Returning to the Spitfire watch, I liked it and decided to read about how IWC designed and built it. Then I peeked my head into another rabbit hole by wondering “Why, specifically, did they choose to focus on this plane?” The watch is named after the plane and there’s an etching of it on the case back. I knew IWC had a long heritage of making pilot’s watches since the 1930’s, but why pay homage to this specific plane? And then I completely fell into the hole…

IWC Pilot’s Chronograph Spitfire case back
Photo by IWC

I began researching the Spitfire and discovered its significance as a game changing single-seat British fighter plane developed in the 1930’s that saw extensive use in World War II and beyond. It first became prominent for the key role it played in the Battle of Britain from July to October 1940, where the advancing German military was turned back from invading Britain after advancing across Europe in all directions. The Royal Air Force’s Spitfire and Hawker Hurricane planes ensured British success, but it was the Spitfire that captured the imagination of its pilots and the public and became a symbol to the world of resistance, freedom, and engineering superiority. It’s reputation and history as an iconic warplane that turned back the encroaching German military were proudly sealed.

But knowing the above wasn’t enough for me. I was intrigued, and began searching for some type of documentary about the Spitfire. Lo and behold, I quickly found one on Netflix called “Spitfire – The Plane That Saved the World” and immediately watched it. It’s a great profile about the plane, those who flew it, why it’s so special, and the place it earned in history. Great story!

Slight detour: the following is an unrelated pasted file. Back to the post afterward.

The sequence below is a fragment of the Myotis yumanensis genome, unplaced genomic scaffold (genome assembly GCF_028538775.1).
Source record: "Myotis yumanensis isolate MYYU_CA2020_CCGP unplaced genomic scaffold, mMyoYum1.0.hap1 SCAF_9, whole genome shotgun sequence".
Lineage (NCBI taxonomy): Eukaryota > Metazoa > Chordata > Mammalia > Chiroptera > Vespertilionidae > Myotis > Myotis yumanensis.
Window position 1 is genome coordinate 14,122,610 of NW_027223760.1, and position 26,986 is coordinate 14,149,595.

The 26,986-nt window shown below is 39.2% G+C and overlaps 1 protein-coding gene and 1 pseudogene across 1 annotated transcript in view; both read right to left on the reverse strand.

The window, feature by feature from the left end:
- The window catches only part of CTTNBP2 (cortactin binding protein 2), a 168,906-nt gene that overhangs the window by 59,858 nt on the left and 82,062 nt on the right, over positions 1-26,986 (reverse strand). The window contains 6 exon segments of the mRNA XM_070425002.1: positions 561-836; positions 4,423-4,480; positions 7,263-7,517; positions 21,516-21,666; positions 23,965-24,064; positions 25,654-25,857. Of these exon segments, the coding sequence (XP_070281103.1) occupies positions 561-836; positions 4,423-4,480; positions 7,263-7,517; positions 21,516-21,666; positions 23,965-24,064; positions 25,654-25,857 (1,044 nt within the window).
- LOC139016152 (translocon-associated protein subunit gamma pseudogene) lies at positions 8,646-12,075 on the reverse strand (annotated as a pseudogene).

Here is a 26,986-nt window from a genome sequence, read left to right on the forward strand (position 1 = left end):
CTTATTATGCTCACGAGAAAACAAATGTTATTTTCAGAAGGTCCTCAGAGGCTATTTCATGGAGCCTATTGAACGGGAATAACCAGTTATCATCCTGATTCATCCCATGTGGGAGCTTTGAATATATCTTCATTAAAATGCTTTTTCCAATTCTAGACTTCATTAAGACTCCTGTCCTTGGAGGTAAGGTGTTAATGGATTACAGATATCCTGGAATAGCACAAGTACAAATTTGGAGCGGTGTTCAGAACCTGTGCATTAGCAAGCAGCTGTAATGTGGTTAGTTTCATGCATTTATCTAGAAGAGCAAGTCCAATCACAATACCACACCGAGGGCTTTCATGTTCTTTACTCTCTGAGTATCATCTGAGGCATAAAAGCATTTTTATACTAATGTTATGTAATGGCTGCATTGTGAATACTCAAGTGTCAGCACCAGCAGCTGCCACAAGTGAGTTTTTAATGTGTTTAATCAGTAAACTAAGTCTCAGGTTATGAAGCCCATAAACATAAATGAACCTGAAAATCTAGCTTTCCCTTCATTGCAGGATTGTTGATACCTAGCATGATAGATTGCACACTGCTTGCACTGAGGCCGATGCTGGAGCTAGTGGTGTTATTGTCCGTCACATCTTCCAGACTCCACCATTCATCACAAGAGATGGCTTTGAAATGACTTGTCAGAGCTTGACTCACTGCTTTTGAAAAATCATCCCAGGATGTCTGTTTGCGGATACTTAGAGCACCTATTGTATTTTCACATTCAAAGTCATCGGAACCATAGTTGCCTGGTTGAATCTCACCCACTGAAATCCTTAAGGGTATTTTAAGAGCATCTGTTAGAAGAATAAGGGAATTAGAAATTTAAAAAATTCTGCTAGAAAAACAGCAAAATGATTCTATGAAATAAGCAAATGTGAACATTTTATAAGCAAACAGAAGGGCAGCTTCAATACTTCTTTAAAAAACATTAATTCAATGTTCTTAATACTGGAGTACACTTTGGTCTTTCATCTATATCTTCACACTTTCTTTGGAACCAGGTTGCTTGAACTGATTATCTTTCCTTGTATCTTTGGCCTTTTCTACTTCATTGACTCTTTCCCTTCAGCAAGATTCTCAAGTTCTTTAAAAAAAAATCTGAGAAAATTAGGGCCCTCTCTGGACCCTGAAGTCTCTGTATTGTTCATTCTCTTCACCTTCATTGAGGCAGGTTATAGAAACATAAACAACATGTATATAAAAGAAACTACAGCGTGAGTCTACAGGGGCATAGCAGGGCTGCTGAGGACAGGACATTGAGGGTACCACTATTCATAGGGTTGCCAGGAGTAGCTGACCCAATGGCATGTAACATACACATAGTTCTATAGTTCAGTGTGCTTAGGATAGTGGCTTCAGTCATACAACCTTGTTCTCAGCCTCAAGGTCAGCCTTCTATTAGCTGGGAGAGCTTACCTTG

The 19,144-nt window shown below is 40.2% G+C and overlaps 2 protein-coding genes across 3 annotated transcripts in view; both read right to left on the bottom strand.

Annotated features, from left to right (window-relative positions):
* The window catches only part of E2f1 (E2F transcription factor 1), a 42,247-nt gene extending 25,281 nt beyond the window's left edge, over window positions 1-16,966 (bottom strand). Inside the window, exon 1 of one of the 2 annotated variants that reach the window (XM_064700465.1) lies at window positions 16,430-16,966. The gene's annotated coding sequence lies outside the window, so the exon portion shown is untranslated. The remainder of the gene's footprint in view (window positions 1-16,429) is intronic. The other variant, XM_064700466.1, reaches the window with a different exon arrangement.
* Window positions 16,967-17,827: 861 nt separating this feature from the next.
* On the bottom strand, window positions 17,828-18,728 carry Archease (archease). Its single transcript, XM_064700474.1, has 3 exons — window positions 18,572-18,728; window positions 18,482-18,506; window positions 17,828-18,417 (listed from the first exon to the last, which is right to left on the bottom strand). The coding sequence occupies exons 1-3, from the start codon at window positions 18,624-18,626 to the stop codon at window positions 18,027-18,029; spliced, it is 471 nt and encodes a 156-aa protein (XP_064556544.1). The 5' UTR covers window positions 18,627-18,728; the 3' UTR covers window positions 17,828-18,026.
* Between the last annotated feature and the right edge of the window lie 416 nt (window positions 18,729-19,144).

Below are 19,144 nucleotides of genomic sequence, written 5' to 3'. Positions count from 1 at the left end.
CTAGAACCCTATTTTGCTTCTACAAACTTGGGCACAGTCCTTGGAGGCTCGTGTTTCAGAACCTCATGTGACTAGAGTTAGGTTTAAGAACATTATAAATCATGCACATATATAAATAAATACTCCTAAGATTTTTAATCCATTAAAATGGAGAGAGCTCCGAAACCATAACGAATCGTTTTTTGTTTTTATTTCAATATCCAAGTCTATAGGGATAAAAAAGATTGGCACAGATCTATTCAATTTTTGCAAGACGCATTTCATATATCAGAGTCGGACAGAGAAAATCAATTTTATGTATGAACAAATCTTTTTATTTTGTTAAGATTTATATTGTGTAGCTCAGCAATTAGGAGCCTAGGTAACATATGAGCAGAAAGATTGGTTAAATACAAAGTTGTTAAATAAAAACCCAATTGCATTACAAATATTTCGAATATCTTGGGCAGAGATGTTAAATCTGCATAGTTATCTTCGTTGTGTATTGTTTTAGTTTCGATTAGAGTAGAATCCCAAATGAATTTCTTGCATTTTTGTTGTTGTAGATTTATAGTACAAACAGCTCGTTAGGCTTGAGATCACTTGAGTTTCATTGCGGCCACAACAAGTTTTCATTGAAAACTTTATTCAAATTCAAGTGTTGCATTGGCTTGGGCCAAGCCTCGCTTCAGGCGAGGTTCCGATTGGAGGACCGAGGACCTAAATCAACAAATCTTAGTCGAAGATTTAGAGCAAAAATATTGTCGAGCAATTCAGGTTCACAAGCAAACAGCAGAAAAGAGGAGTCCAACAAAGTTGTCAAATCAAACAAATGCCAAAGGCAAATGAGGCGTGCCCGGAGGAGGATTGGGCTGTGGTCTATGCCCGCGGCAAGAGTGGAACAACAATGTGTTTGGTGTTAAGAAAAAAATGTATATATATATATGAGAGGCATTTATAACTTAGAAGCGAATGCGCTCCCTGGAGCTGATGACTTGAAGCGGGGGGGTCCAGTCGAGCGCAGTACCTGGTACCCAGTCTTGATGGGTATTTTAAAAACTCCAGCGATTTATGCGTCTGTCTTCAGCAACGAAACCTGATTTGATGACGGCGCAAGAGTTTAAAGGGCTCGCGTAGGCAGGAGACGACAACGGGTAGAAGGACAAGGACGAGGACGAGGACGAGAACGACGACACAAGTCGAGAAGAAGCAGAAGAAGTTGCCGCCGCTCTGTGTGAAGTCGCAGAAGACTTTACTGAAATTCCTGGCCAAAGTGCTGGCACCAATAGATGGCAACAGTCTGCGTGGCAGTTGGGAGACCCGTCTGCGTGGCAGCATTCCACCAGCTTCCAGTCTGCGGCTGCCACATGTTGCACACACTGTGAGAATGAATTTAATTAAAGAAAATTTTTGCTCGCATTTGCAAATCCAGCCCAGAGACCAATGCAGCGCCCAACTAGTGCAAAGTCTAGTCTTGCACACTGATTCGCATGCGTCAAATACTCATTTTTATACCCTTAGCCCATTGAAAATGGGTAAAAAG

With that history in place, the reason IWC created their Spitfire line of watches was clear. They did it to pay homage to the iconic plane in the spirit of IWC’s legacy with aviation and pilot’s watches (and let’s be honest, it’s also a great marketing framework for them). So after all that, I had my answer to the question “Why did IWC choose the Spitfire?”

The commitment of IWC to the Spitfire is significant, so much so that they sponsored a fascinating and unique flight expedition to take a beautifully restored version of the plane called the “Silver Spitfire” on a first of its type around the world flight. The entire expedition is documented on IWC’s website here and also here, as well as a dedicated website to the months-long expedition. It was interesting to see how hard the Silver Spitfire team and IWC worked to keep the memory of the Spitfire and what it means alive.

Was I done? Not yet, there was one more step! The hole went deeper because having seen the Spitfire Netflix documentary and learning about the IWC flight expedition, I then became curious to learn more about the aspects of World War II that I was not entirely familiar with. I sucked my wife into it too, and now we’re watching “World War II in Colour” on Netflix to fill in our knowledge gaps about that pivotal time in world history. Then…I’ll be done! 🙂

Find a hole of your own

All of the above resulted from a watch and some curiosity, and it’s a perfect example of what I mean by enjoying a rabbit hole. I was intrigued and totally enjoyed the learning experience at each turn that it took, and I now have a lot of new knowledge that will lead me to other things (which always makes me a richer person). There was also the bonus of answering my original question about the Spitfire watch as well!

For me, the fun of these deep dives is the discovery process itself. What will I find? What will I learn? What will it lead to? Are there new hobbies there that interest me? It’s intriguing to see how many things are interconnected and how they branch out in so many ways.

Life is hard and we all need a break from time to time. Try going down a rabbit hole for yourself just for the pure enjoyment of the process. Start by picking a subject that you’re interested in but haven’t had the time to explore yet, and start digging around on it. Use the internet, go to the library, read magazines, or use whatever method of research you prefer. To better focus on and enjoy the process, maybe try it when nobody else is home to minimize distractions, or use a rainy day when you have nothing else pressing to do. Let the process carry you, enjoy the paths and sidetracks that you diverge onto.